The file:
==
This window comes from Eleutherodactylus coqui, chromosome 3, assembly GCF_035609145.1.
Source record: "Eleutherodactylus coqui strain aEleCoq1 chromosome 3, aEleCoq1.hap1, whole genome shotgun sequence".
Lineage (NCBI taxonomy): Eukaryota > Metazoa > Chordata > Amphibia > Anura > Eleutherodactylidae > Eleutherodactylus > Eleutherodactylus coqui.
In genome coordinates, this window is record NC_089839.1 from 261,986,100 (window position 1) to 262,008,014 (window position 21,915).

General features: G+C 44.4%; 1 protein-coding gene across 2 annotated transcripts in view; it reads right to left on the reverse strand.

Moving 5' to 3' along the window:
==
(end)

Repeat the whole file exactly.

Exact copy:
This window comes from Eleutherodactylus coqui, chromosome 3, assembly GCF_035609145.1.
Source record: "Eleutherodactylus coqui strain aEleCoq1 chromosome 3, aEleCoq1.hap1, whole genome shotgun sequence".
Lineage (NCBI taxonomy): Eukaryota > Metazoa > Chordata > Amphibia > Anura > Eleutherodactylidae > Eleutherodactylus > Eleutherodactylus coqui.
In genome coordinates, this window is record NC_089839.1 from 261,986,100 (window position 1) to 262,008,014 (window position 21,915).

General features: G+C 44.4%; 1 protein-coding gene across 2 annotated transcripts in view; it reads right to left on the reverse strand.

Moving 5' to 3' along the window: